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Iran's Missile Tests May Not Violate the Nuke Deal, But May Be Still Breaking Rules

Iranian TV aired footage of missiles launches on Tuesday, drawing criticism from US lawmakers and officials. While the tests may violate some UN and US sanctions, they don't appear to breach last summer's nuclear agreement.

by Avi Asher-Schapiro
Mar 8 2016, 7:40pm

Photo via EPA

Iranian state TV aired footage showing several missile launches on Tuesday, prompting US officials to question whether Iran is violating both US sanctions and a UN Security Council resolution against developing nuclear-capable missiles.

The launches indicate Iran is as committed as ever to maintaining a robust domestic missile program, even after it agreed to rein in its nuclear weapons program. And while US officials and politicians criticized Iran for the missile tests, White House officials confirmed on Tuesday that Iran technically did not violate last summer's nuclear deal, which targeted Iran's nuclear enrichment program, not is conventional weapons capabilities.

The footage — which Iranian media said showed a recent military exercise — features a series of missiles being launched from fortified underground silos across the country. Iran's Revolutionary Guards or IRGC, which carried out the tests, said they were designed to demonstrate an "all-out readiness to confront threats" against the Islamic Republic.

"Our main enemies are imposing new sanctions on Iran to weaken our missile capability," Brigadier General Amir Ali Hajizadeh, the head of the Revolutionary Guards' aerospace arm, told Iranian state media. "But they should know that the children of the Iranian nation in the Revolutionary Guards and other armed forces refuse to bow to their excessive demands."

US State Department spokesperson Mark Toner said on Tuesday that the US was aware of the tests and following them closely. "If confirmed, we intend to raise the matter in the UN Security Council," he said. "We will also encourage a serious review of the incident and press for an appropriate response."

Iran agreed to unprecedented monitoring of is nuclear facilities last summer, in exchange for a relaxing of international sanctions. That agreement, known as the Joint Comprehensive Plan of Action (JCPOA), was formally agreed to by the UN Security Council last July. In endorsing the deal, the UN Security Council also included language that "called upon" Iran to refrain from any "activity related to ballistic missiles designed to be capable of delivering nuclear weapons, including launches using such ballistic missile technology." The Security Council is empowered to block the transfer of materials to Iran that it deems are contributing to the missile program.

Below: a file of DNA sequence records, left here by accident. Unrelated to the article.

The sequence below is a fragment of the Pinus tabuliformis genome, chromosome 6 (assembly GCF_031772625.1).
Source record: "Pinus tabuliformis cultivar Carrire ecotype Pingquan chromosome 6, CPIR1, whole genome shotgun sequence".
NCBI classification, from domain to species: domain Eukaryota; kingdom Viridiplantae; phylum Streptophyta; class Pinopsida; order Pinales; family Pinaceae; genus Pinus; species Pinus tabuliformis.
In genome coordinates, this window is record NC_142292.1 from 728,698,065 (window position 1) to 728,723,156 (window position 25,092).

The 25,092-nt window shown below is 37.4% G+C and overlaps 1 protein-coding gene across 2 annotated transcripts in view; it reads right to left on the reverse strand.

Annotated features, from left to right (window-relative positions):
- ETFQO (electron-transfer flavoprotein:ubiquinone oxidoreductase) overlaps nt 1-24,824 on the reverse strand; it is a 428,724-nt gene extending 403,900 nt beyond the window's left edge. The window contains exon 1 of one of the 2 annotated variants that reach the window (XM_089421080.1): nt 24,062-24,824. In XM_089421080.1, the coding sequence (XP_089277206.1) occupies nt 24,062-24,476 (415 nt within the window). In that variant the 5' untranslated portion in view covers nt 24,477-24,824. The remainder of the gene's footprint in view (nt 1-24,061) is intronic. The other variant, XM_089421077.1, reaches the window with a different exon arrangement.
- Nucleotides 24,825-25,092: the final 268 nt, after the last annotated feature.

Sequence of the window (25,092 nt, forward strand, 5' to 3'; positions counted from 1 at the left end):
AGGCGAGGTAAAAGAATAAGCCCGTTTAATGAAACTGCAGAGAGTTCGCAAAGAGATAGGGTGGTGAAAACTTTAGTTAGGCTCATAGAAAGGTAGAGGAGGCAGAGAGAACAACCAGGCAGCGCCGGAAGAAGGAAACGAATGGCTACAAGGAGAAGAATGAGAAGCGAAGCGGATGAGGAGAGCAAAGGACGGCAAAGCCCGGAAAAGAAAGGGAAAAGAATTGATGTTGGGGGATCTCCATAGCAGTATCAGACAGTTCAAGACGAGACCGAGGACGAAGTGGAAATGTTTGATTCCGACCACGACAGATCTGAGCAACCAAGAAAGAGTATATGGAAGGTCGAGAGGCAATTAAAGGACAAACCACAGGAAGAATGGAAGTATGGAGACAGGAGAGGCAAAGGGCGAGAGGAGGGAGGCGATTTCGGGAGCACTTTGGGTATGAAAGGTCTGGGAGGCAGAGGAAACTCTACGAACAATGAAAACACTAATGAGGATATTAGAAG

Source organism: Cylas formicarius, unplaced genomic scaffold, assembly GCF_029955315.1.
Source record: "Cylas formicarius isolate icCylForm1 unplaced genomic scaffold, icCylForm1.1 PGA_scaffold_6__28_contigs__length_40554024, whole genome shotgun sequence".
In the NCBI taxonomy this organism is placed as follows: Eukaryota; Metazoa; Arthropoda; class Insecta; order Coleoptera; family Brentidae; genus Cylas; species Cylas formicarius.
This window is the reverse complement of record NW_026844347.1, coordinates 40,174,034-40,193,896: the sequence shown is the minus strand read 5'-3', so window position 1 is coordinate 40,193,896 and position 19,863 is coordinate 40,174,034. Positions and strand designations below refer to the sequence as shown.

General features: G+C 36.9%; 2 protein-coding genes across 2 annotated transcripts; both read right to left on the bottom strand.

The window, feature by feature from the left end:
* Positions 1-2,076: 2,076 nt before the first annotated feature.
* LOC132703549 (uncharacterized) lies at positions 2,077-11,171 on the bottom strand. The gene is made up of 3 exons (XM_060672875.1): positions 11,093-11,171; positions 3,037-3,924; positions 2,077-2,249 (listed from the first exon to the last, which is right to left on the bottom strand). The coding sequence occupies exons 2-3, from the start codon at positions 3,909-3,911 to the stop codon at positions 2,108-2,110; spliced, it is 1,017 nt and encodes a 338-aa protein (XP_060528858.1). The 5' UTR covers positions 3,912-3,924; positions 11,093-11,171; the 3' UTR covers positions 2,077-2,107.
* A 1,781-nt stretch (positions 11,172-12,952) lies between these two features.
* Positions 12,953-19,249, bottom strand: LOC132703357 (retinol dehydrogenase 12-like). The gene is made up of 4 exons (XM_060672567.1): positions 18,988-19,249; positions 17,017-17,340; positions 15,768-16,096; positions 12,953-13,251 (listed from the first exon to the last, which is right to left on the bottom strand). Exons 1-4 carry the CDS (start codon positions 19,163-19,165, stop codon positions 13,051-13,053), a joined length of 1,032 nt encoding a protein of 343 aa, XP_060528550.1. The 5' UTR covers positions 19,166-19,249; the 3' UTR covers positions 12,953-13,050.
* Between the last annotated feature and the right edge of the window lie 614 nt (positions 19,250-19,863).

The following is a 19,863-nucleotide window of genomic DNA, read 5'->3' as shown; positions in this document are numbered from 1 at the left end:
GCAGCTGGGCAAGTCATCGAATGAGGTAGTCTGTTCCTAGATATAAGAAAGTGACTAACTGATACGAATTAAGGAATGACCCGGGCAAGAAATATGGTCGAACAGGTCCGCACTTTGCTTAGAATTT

Stephane Dujarric, a spokesman for the UN Secretary General, told reporters on Tuesday that it "will be up (to) the Council to decide" if Iran has indeed violated any sanctions regime.

A White House Official told the Wall Street Journal that Tuesday's tests "are not a violation of the JCPOA," but that they are "inconsistent," with the UN Security Council's directive.  

Republican Senator Bob Corker had stronger words for the Iranians, and he criticized the White House for not using tougher language. "Iran's complete disregard for the ballistic missile restrictions that remain in place must be met with swift and immediate consequences," he said in a statement "The administration's hesitancy and the Council's refusal to act after multiple violations last fall must not be repeated now." 

Last October Iran conducted its first high-profile missile tests since the adoption of the nuclear deal; a few weeks later, it aired footage of the speaker of parliament touring underground missile bunkers. A UN panel ruled in December that the October test did indeed constitute a breach of UN sanctions, since the missiles would have been capable of carrying a nuclear payload.

In January, the US imposed a new round of unilateral sanctions on Iranian individuals and companies it said were involved in missile activity. 

Iran has long chafed against US and international efforts to rein in its missile program, which it insists is defensive in nature and not tied to any nuclear weapons research. The IRGC released an official statement on Tuesday defending the tests, saying they were intended "to show Iran's deterrent power and also the Islamic Republic's ability to confront any threat against the (Islamic) Revolution, the state and the sovereignty of the country." 

Tuesday's tests come amid Iranian elections that are in many ways a referendum on the nuclear deal championed by President Hassan Rouhani. In the first round of voting last month, pragmatic and reformist forces who support Rouhani made gains against more conservative forces in the parliament. Though Rouhani has pushed for a more conciliatory relationship with the outside world, he exercises little control over Iran's Revolutionary Guard, which reports directly to Supreme Leader Ayatollah Ali Khamenei. 

Reuters contributed to this report. 

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